TOKYO (Reuters) - Nissan Motor Co on Friday named American Stephen Ma as its next finance chief and said some veteran executives were stepping down, putting a new generation in charge of a company battling to recover from plunging profits and management scandal.
The announcement by Japan’s second-largest automaker comes just weeks after it named the head of its China business, Makoto Uchida, as its next chief executive.
Following the dramatic ouster of former Chairman Carlos Ghosn almost a year ago, Nissan has been battered by sliding profits, uncertainty over its future leadership and tensions with top shareholder Renault SA (RENA.PA).
The company is revamping its top ranks with younger executives, picking Ma, its global controller who turns 49 this month, as its next chief financial officer (CFO) to replace Hiroshi Karube, whose departure was also announced.
Ma, who joined Nissan’s U.S. operations in 1996 and has served as CFO of Nissan’s joint venture with Chinese partner Dongfeng Motor, will join Ashwani Gupta, the 49-year-old who was appointed chief operating officer last month, in becoming the highest ranking non-Japanese at the company.
“We are trying to achieve a generational change in Nissan management,” said a source at the company, who spoke on condition of anonymity.
They, along with Uchida, 53, and other top executives, will take on their new positions on Dec. 1.
Among those leaving is Yasuhiro Yamauchi, who was acting CEO and passed over for the top job that went to Uchida.
Nissan, whose shares have slumped about a fifth in value so far this year, also announced the departure of Hitoshi Kawaguchi, confirming an earlier Reuters report. Kawaguchi, who has been in charge of external affairs, had been seen as backing Yamauchi for the CEO position.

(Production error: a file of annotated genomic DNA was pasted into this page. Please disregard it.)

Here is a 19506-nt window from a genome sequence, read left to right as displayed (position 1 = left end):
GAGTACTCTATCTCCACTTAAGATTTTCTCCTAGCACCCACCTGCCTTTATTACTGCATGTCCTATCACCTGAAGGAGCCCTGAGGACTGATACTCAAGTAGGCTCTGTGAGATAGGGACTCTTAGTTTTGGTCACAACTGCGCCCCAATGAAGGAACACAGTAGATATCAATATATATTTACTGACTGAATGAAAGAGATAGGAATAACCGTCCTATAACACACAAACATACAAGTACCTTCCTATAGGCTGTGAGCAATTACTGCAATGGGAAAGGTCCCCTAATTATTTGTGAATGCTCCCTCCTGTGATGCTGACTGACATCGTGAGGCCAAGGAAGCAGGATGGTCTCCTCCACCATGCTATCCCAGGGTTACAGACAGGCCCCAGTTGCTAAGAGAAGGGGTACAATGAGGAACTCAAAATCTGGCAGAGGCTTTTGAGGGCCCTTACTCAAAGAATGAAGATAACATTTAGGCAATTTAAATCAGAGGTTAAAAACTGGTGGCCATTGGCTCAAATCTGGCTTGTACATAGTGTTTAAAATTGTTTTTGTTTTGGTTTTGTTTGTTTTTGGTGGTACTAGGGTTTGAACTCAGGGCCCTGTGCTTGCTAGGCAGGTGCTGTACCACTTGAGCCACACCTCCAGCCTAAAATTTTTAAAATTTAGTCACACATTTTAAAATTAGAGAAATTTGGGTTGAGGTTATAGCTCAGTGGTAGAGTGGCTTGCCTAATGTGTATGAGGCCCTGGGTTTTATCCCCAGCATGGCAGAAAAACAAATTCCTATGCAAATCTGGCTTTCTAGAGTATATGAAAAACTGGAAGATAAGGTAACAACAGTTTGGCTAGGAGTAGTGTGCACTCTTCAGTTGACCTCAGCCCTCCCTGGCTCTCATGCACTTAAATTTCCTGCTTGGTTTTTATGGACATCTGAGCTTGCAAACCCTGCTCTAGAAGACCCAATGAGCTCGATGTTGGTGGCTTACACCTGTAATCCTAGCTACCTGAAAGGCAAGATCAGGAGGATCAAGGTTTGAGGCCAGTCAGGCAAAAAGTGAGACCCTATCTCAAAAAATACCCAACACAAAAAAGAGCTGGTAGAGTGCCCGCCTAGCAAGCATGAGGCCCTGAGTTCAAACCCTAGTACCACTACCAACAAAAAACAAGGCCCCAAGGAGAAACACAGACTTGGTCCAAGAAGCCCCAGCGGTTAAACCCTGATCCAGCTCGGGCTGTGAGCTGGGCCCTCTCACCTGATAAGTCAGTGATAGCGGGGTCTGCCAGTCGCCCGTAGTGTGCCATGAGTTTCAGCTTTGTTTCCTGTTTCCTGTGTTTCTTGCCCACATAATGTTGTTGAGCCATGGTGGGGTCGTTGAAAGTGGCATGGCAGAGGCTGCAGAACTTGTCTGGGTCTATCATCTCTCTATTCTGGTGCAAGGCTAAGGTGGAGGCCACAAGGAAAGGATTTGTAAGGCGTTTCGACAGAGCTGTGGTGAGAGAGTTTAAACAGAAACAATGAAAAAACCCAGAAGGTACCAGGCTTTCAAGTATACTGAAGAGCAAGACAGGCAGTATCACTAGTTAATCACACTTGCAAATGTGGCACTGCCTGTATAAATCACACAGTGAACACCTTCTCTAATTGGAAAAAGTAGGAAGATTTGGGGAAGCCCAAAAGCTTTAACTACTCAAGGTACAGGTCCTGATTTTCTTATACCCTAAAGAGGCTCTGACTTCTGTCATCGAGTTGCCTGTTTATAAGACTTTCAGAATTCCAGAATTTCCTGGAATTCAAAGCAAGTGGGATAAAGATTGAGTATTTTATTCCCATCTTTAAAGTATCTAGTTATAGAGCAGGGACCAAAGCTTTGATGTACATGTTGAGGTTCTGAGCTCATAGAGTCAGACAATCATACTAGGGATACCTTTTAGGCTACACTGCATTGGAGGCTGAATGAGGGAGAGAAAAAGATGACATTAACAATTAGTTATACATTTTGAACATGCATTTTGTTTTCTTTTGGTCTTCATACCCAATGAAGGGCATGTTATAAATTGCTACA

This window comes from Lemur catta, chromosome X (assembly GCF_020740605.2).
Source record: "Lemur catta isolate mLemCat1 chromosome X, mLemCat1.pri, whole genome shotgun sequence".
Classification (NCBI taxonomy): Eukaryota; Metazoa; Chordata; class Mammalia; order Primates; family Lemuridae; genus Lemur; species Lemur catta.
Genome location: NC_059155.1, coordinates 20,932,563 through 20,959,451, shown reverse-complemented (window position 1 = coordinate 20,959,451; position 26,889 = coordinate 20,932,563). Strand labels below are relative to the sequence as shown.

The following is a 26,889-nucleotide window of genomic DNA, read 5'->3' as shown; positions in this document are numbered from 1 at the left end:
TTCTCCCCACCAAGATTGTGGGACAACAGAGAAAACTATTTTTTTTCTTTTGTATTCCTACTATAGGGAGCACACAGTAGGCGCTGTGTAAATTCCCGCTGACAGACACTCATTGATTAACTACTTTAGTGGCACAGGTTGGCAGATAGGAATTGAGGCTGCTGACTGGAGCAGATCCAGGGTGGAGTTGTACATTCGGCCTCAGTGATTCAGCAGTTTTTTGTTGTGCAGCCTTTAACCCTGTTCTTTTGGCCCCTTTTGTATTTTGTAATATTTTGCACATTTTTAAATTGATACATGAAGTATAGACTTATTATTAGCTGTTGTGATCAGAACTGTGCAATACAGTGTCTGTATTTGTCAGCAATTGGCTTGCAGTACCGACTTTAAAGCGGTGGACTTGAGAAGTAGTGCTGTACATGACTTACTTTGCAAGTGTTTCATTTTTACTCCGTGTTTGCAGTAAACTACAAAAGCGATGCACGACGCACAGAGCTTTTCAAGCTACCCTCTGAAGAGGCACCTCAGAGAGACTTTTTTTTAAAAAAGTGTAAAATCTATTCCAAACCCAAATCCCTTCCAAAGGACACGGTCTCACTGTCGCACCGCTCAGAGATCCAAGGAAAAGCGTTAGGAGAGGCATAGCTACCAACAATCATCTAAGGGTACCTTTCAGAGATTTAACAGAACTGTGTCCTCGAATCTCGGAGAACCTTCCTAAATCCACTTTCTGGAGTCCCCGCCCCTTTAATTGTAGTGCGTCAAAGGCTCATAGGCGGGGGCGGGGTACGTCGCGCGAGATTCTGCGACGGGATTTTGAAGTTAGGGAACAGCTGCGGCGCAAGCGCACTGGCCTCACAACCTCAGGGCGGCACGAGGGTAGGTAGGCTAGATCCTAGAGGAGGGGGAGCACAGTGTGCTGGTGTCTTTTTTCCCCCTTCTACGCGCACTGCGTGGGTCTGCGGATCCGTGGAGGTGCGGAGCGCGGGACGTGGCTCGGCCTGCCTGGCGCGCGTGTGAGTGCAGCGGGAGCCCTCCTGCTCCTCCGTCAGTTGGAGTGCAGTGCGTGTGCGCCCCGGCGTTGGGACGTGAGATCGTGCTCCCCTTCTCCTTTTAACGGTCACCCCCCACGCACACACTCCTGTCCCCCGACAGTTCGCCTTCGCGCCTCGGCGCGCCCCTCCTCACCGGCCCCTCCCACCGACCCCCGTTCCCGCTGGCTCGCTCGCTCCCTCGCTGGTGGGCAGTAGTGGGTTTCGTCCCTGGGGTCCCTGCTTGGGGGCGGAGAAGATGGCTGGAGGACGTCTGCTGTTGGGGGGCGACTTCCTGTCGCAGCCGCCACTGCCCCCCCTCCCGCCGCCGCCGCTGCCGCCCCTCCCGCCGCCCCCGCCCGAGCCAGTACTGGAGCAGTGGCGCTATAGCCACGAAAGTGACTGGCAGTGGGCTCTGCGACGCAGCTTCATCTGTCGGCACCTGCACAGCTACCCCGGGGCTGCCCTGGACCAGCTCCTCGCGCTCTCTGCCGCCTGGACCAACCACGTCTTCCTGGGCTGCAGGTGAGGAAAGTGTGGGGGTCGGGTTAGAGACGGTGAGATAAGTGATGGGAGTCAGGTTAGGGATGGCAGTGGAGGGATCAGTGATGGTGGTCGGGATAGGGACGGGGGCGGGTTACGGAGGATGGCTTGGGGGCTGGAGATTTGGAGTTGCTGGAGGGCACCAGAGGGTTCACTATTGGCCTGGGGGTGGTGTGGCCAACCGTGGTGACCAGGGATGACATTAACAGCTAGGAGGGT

Both Kawaguchi and Yamauchi, septuagenarians who between them have served more than 80 years at Nissan, will leave the company at the end of the month.
They are the latest Nissan veterans to go, after former CEO Hiroto Saikawa was forced to resign in September as directors sought a clean break with the Ghosn era.
Nissan’s new executive team will face the task of lifting profits, which have hit their lowest in more than decade.
Earnings have been undercut, particularly in the United States, a key market, by years of heavy discounts and low-margin sales to rental firms as part of a strategy to raise market share, which has cheapened Nissan’s brand image.
They also need to repair Nissan’s relationship with Renault, which has soured since Ghosn’s arrest on charges of financial misconduct, which he denies.
One official raised concerns about a lack of experience among the new executives in managing the alliance with its French partner.
“We expect we’re going to face some difficulty in dealing with Renault,” said the official, who spoke on condition of anonymity as he was not authorized to speak publicly on the matter.
“We need to make solid preparations for that.”
Since Ghosn’s ouster as chairman of both companies, Nissan and Renault have squabbled over the selection of Nissan’s board members and executives, as well a proposed tie-up between Renault and Fiat Chrysler (FCA) (FCHA.MI) earlier this year, which ultimately failed.
The French automaker, which holds a 43.4% stake in Nissan after it saved the Japanese automaker from financial ruin two decades ago, for years has been pursuing closer ties with its bigger partner, only to be rebuffed by Nissan.
The latest strains have sparked investor concern about the future of the Franco-Japanese alliance at a time when car companies desperately need scale to keep up with sweeping technological changes like electric vehicles and ride-hailing.
FCA announced earlier this week it was in talks to merge with Renault rival PSA (PEUP.PA) to create the world’s fourth-largest automaking group, closing in on the Renault-Nissan alliance, which ranks among the top three.
Reporting by Norihiko Shirouzu and Naomi Tajitsu; Writing by David Dolan and Naomi Tajitsu; Editing by Susan Fenton and Mark Potter